Another school prioritizes opportunity-seeking actions. “This is where firms will try to change the structure of the markets that they’re in and who they compete with,” says Downing, offering Facebook’s acquisition of Oculus and Amazon’s of Whole Foods as examples. In this chess match, the firm takes an action that actually changes the shape or arrangement of the chessboard to its benefit. “You don’t try to just stake out a position that’s buffered against competition. Instead, you try to jump into the fray and get there first or copy whoever was there first better to jump ahead of them.” Conduct reshapes structure.
What Downing and his colleagues wanted to know is: What do firms that compete in multiple markets do? “They are given conflicting prescriptions from these two different schools of thought — that they should reduce their rivalry because they can save cost or that they need to go out and find new opportunities to create and capture value,” he says. To answer their question, the researchers looked at 74 multimarket contact tech firms with seven years of data and wrote a custom program that measured processing changes from opportunity-seeking actions and competitive behavior measures from advantage-seeking actions.
In their paper, “Competitive Dynamics of Interindustry Systems: How Structure and Conduct Coevolve, the authors show not only that firms should do both but also that, in the process of doing both, one type of action affects the other — a concept they termed “competitive ambidexterity.”
Downing explains: “It’s not like in every industry you can just say you’re going to secure your position and then defend it because it’s profitable for you there. No, there’s too much change happening for that to be securable. Also, firms can’t only go for creating and seeking new opportunities because they also have to be able to extract some value for their investors. They have to be able to balance these competing aims so that they can grow as much as possible. They can use those opportunity-seeking actions to move into positions where they’re actually less likely to face aggressive advantage-seeking. So it’s not just structure of multimarket overlap that influences action; it’s also action that changes structure.”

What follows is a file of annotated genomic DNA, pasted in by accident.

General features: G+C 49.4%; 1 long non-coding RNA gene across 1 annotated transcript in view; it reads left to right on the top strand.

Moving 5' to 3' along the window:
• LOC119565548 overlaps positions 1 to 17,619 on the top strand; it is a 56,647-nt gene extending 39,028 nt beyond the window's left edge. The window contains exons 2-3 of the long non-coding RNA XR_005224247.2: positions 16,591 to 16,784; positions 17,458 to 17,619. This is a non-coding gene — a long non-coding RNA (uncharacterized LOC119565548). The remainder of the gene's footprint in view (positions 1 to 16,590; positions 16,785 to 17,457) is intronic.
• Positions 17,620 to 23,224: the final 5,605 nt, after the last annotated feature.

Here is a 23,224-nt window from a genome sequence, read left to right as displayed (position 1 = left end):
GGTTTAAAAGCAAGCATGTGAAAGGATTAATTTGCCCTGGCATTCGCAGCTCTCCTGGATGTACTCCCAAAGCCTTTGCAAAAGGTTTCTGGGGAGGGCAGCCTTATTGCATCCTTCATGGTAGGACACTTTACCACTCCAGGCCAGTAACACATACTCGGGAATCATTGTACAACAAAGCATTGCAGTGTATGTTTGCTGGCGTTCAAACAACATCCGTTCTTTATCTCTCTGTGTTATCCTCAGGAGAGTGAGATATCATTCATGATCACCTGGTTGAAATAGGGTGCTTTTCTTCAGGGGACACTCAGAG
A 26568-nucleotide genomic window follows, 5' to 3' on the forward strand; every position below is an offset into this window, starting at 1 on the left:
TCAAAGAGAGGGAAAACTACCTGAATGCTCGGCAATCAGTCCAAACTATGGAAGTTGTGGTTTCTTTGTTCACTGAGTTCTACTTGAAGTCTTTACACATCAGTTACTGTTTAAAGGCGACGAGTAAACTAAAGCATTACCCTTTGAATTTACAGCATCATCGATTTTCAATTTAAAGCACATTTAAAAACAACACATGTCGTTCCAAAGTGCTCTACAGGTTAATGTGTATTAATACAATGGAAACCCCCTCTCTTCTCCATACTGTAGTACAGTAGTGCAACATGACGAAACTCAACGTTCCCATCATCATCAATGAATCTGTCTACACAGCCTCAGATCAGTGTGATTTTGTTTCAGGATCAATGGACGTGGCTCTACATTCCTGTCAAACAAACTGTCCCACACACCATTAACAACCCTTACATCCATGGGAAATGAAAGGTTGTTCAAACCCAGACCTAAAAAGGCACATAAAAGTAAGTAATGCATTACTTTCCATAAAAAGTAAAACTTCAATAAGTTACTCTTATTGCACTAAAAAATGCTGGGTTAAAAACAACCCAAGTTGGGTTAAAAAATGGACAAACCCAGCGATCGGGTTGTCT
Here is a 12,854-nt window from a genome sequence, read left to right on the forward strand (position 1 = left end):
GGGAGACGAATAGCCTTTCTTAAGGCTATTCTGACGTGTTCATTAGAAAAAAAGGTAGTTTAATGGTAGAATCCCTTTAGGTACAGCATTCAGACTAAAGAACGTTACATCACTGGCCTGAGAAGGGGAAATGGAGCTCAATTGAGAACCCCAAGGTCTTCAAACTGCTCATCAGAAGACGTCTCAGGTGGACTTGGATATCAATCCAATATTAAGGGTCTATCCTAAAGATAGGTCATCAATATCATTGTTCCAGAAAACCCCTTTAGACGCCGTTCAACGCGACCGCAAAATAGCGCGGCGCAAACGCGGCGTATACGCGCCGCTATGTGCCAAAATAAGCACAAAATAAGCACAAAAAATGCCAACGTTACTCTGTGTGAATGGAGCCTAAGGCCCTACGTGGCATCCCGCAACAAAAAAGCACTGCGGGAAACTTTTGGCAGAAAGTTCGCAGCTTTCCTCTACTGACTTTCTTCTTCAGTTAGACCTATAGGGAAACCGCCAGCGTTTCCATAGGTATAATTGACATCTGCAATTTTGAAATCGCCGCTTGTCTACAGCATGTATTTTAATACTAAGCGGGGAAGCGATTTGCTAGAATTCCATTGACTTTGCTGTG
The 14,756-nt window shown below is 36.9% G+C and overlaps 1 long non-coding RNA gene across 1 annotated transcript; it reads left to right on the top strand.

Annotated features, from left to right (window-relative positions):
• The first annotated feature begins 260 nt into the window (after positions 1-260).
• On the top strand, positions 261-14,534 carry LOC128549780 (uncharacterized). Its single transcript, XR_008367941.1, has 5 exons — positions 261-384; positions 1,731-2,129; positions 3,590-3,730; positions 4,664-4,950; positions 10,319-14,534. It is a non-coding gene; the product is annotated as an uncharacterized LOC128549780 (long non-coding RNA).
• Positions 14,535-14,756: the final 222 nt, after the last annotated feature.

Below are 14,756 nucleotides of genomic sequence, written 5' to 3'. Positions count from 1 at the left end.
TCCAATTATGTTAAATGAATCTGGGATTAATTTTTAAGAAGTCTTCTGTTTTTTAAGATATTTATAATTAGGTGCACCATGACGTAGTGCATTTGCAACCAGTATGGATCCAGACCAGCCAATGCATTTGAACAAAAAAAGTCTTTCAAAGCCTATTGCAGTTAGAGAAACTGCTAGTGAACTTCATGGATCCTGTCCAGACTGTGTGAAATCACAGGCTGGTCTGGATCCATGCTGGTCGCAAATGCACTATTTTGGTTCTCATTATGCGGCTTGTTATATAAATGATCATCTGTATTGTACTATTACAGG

Essentially, they coevolve. The implication for managers, Downing says, is that they’re “playing on a moving chessboard and some of their actions are actually responsible for changing that chessboard. Because firms can do both — play on the current board and change the board — they have to recognize these types of actions are interdependent and try to balance both to get the best of both worlds.” As for the researchers, their paper won Best Paper Proceedings — the top 10% of accepted papers — at the 2020 Academy of Management Annual Meeting, STR Division.
Investing in Human Capital